Angelus Leather Paint:
- Starter Kit (including Lilac from this tutorial) on Amazon
- Lilac 2oz jar (Amazon Prime 2 day shipping included)
Shoes in this Tutorial:
All of these links go to Amazon. I love Amazon and have Amazon Prime (you get benefits like free two-day shipping and amazing customer service). So, here’s a link where you can try Prime for free for 30 days (you will not be charged if you cancel before your 30-day trial ends).
Being 6’2, I have size 12 feet and have a really difficult time finding sensible shoes in a variety of colors. I know that towering high heels are really trendy… but, most of us don’t wear 4″ cobalt stilettos during an 8-12 hour work day. We need arch support and shoes that take abuse and won’t fall apart after a couple of weeks.
I started using Angelus leather paint to customize my shoes, belts, and gloves a couple of years ago. You can also use Angelus on handbags, as well. You can use Angelus paints on pleather (NEVER use this product on patent leather or high gloss vinyl. It will not work out the same way).
Angelus paints are used by professional shoe repair shops and are a standard among leather workers. This is not a standard acrylic paint you can buy at the craft store — so please don’t try to buy a $1 bottle of craft paint and attempt to do this tutorial! The formula is different and will crack and peel. Angelus acrylic paint will not crack or peel.
Angelus has all of the standard colors to repair most high-end leather products and shoes. You can find Angelus Neon colors as well as a “Walk On Red” leather paint to rejuvenate the bottoms of your Louboutins if you are a collector of Louboutins and don’t wait to pay a fortune to repair your soles.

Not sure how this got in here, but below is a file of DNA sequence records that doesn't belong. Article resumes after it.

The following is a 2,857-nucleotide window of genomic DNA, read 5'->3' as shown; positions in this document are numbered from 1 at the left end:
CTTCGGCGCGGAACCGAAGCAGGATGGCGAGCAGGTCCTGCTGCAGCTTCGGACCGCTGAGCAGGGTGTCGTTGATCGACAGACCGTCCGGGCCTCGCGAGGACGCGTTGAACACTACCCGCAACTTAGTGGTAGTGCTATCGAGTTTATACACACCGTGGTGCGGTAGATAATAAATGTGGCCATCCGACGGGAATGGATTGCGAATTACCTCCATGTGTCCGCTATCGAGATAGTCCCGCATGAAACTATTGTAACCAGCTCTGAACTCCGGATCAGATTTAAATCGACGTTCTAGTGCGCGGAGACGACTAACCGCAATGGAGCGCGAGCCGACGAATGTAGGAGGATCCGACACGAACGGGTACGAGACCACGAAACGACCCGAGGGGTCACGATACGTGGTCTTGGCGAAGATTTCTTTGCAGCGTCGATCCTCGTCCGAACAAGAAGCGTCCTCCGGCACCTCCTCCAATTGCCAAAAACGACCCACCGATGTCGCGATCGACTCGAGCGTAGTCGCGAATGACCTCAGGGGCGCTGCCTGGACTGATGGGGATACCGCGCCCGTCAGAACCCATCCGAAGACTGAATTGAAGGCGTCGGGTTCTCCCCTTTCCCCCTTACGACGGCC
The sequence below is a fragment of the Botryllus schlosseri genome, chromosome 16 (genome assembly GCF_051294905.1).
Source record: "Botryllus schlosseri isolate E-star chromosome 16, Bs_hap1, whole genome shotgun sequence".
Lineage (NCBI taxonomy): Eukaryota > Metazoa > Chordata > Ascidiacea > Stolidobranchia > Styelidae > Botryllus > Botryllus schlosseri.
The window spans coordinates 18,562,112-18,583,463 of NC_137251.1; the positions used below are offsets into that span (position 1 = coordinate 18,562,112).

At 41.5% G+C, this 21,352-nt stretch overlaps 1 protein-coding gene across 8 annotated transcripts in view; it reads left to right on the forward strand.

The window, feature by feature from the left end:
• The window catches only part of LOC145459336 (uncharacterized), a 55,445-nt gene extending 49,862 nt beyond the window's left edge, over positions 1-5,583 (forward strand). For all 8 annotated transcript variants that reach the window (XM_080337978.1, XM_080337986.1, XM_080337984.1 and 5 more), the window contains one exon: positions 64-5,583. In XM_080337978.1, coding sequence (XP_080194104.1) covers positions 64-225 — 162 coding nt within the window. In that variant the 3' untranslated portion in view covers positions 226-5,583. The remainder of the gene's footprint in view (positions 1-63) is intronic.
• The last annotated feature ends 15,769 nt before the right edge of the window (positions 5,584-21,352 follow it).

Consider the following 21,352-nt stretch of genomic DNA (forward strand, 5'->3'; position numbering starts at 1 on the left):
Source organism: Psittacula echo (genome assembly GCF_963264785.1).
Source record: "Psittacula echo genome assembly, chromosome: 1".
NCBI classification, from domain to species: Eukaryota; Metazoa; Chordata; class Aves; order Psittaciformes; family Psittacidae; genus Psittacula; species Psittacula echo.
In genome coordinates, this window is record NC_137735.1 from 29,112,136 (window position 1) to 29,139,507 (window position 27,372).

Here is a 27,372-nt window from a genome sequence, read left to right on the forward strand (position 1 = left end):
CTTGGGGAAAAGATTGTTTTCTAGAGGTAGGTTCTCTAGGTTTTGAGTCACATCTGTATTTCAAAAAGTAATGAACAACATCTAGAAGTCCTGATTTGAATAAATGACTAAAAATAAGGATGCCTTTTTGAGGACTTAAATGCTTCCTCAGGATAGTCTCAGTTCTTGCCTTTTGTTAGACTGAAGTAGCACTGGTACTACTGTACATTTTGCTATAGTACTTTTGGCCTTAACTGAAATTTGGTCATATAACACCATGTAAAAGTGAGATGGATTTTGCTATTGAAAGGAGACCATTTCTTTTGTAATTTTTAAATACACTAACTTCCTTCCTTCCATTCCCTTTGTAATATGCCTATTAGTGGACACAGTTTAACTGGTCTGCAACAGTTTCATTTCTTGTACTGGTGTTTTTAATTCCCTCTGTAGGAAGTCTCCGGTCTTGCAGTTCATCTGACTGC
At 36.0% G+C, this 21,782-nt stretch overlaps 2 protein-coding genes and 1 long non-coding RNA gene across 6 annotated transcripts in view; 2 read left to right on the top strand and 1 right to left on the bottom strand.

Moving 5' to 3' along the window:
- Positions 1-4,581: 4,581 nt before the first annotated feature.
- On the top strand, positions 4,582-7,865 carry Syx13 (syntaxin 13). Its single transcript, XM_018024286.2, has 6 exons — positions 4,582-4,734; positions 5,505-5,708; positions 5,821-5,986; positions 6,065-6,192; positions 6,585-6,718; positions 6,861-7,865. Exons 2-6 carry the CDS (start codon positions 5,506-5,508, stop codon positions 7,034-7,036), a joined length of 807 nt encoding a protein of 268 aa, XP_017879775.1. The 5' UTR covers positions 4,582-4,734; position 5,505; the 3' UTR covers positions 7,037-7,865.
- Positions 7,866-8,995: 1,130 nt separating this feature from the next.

Okay… back to our quick and easy (anyone can do this!) tutorial:
What You’ll Need:
- Angelus Paint (whichever color you choose)
- Acetone (100 percent acetone! Don’t use moisturizing nail polish remover).
- Paper towels or Cotton wipes (the paper towels leave less lint to clean off later).
- A natural hair brush (I am using an old makeup brush)
- Newspaper or Tissue Paper to work over
Start with a pair of leather shoes.
They can be older or used.
I decided to feature a pair of brand new Softspots for this tutorial.
Cover your work surface with newspaper (I used peach tissue paper).
Angelus does sell a product called “Prepare and Deglazer“… but, I’ve found that acetone works great and is super cheap.
Now you’re going to take your Acetone, and you’re going to remove the top few layers of shine and paint from your shoes.
You might need to go over them a couple of times until the shiny surface coat is completely wiped away.
As I said above, using a paper towel creates less lint clean-up later on. So, I recommend paper towels over cotton rounds (I only had cotton rounds for this tutorial).
You will be able to tell that you are done with your acetone when your shoe dries and is matte in the finish rather than shiny. You want to wait for your shoe to dry and for the acetone to evaporate entirely. You can see the difference between the original finish and the stripped finish in the photo above. The right shoe has had the top coats removed.
Now your shoes are ready for painting!
If you are using pleather shoes: Do not use acetone on pleather (or “man-made upper” materials).
The solvent will break down the plastic in the shoe itself, and your shoes are going to fall apart faster.